Statistics in general are “broad, sweeping generalizations,” Hartman says, but what’s unique about population statistics is “you can tell a good 18, 25 years in advance” whether there will be demand for property or product — “maybe not 18 years, because people may be in student housing or something like that, but maybe it’s 24, 25 years” before they decide to rent or buy a home.

With the NAR report, Hartman adds “the three dimensions of real estate concept are at play here — prices are up, interest rates went up a little bit, and demand is curtailed, but it’s very slight.” He urges you and other podcast listeners to find more about those “three dimensions” of which he speaks by searching other podcasts and other resources on his website.

One of those resources, a glossary on the Hartman site, expounds on the three dimensions for you a little further:

“Three Dimensional Real Estate Investing™ – in evaluating the relative merits of a real estate investment, three primary parameters must be considered: (1) price, (2) financing and, (3) cash flow (income). This helps ensure that investors do not focus on only one aspect (such as price) and miss out on a great opportunity (such as historically low mortgage interest rates).”

Jason’s “Greatest” … Er , Actually Two “Good” Deals

In the podcast, a listener named Mike asks Hartman, via mail: “What is your single greatest real estate transaction, and what is your biggest real estate failure?”

“Like a good politician, I am not going to answer your question, I am going to answer my own question,” Hartman replies with a laugh. “I don’t know I can say what my single, biggest, greatest or single worst or biggest failure was. I’m just going to share with you a good deal and a bad deal and not saying ‘best’ or ‘worst.’”

A good deal: The first property Hartman ever bought was from a client when Hartman was age 20. It was a one-bedroom condo in Huntington Beach, California “which is still there by the way.”

“I had what most people would consider a bad experience on my first deal. It was bad, then it became good. I bought the property with almost no money down from a client who purchased a few properties from me. He wanted to sell this one (on the market), but I bought it from him.”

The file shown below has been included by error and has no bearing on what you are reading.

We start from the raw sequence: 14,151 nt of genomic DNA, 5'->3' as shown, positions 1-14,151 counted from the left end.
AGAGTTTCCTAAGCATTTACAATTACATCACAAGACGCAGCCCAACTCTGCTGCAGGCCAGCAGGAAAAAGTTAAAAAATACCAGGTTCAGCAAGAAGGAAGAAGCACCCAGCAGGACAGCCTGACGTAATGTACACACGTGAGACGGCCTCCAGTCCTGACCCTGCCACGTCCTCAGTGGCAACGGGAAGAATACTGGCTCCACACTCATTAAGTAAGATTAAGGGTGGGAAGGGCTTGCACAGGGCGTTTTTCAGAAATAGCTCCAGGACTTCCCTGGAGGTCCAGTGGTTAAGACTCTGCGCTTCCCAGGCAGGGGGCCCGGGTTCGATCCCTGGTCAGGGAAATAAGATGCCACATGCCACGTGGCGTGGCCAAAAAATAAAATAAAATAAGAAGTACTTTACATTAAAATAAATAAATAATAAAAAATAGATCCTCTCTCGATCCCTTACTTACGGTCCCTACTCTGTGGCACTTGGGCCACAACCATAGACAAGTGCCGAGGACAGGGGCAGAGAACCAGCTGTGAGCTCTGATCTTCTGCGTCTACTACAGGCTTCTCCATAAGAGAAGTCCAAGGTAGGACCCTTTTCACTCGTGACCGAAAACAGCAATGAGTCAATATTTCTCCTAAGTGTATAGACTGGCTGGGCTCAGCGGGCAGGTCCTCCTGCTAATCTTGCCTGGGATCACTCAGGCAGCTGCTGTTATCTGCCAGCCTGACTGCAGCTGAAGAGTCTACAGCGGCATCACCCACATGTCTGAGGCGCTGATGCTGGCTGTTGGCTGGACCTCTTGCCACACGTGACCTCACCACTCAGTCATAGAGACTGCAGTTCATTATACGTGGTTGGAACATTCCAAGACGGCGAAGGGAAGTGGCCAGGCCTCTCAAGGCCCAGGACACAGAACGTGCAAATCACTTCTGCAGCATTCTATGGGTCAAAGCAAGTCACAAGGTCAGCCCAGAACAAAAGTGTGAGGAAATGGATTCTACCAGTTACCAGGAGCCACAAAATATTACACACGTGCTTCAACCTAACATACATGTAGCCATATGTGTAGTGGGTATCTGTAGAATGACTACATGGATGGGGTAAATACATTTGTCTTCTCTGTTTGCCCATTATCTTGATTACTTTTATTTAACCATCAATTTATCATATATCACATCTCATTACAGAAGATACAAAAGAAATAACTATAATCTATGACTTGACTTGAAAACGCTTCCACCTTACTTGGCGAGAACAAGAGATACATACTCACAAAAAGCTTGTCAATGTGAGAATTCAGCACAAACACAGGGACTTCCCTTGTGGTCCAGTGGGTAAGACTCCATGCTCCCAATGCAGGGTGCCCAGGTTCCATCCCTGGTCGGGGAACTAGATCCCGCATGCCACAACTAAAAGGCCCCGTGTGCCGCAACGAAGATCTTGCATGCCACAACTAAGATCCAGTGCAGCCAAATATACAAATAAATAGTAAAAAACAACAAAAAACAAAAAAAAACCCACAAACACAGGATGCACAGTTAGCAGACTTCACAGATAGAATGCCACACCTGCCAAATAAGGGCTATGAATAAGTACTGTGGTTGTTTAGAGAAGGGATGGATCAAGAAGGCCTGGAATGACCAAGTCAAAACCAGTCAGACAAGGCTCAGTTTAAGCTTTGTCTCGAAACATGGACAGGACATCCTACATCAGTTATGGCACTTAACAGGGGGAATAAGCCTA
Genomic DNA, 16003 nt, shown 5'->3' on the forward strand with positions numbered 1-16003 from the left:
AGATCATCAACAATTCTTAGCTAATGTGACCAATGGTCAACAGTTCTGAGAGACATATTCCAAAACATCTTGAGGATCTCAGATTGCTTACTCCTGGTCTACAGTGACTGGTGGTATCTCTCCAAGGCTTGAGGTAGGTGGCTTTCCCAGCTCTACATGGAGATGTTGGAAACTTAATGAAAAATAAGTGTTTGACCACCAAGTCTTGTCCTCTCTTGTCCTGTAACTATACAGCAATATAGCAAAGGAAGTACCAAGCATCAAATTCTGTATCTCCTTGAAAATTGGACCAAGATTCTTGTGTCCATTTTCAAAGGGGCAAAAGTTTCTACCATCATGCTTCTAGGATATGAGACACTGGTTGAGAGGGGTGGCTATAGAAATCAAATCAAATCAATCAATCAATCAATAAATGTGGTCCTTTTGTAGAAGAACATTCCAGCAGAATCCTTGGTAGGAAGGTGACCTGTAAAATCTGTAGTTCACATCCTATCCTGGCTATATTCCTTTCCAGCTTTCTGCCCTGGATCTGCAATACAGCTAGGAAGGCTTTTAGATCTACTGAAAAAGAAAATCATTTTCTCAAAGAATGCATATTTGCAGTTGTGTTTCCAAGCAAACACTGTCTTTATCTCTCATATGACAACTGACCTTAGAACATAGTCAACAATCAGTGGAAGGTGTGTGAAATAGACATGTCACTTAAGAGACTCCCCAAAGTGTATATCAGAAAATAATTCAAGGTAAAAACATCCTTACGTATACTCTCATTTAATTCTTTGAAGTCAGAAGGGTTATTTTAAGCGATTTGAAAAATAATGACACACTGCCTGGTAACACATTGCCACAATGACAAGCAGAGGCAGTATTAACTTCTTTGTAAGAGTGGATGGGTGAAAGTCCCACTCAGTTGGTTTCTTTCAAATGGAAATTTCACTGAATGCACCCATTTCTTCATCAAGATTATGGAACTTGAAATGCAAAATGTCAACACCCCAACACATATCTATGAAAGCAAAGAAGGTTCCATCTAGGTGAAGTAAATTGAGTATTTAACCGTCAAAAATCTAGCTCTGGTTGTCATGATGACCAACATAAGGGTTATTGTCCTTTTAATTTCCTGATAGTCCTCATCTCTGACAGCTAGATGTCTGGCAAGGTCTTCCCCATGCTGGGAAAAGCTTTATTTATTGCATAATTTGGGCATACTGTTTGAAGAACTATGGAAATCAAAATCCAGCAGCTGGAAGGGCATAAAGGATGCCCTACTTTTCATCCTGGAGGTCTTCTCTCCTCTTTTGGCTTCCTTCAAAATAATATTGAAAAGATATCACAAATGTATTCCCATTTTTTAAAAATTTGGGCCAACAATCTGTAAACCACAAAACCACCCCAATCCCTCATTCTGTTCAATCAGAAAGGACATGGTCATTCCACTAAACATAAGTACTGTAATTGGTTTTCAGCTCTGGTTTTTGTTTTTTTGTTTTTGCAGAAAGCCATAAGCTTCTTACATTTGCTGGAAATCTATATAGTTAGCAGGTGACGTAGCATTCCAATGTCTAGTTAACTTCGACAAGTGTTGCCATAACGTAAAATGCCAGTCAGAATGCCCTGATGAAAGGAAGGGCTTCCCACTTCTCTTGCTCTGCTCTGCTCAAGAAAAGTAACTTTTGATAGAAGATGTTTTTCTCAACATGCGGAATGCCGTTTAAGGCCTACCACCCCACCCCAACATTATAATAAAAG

Later, Hartman had leased to some “bad tenants who didn’t pay and I had to evict them.”

“And they really thrashed the property … they really destroyed it.

“You know, that could have destroyed my whole real estate career if I did not, at age 20, keep my emotions in check and look at the big picture, and I did. I ended up selling that property and made a decent profit on it. I sold it to another investor right after that who was doing a 1031 exchange.” (A 1031 exchange is a real estate deal that allows an investor to sell a property, to reinvest the proceeds in a new property and to defer all capital gain taxes.)

A second deal Hartman likes, and it actually was his second-ever deal, was closer to home in a sense, because it involved his grandmother. He was “farming” for listings in a certain townhouse community again and decided to buy a two-bedroom, two-bathroom condo for himself and live in it.

“I was 22 when I bought it,” he says. “I financed 90 percent of the purchase price, and I borrowed 10 percent from my lovely, late grandmother and owned that property for 11 months. It was during a booming market, so the price went up a lot when it was under construction … sometimes, this can really work to your benefit.”

He sold the property 11 months later for $159,000. He figures that after closing costs —and also accounting for the fact he lived there for 11 months —that deal worked out to be a profit of $50,000, or 500 percent return on investment.

OK, There Can Be Some ‘Bad’ Deals, Too

“My worst deal I’d say is what I chronicled in episode 417” of the “Creating Wealth” podcast, Hartman says. “This was the tax-lien deal, where I bought these real estate tax liens from this company and I claimed they ripped me off. I still haven’t had any satisfaction on that deal.”

In short, that deal, known as “the potential PIP West Scam,” was complex and sounded too good to be true; it fooled not only Hartman, but other investors as well.

Hartman says it offers an important lesson for you and other investors.

The deal led to Hartman devising what he calls the real estate “KISS principle”: “Keep it simple, salesman”—as opposed to the common KISS principle of “keep it simple, stupid.”

You can read more about Hartman’s bad tax-lien deal here.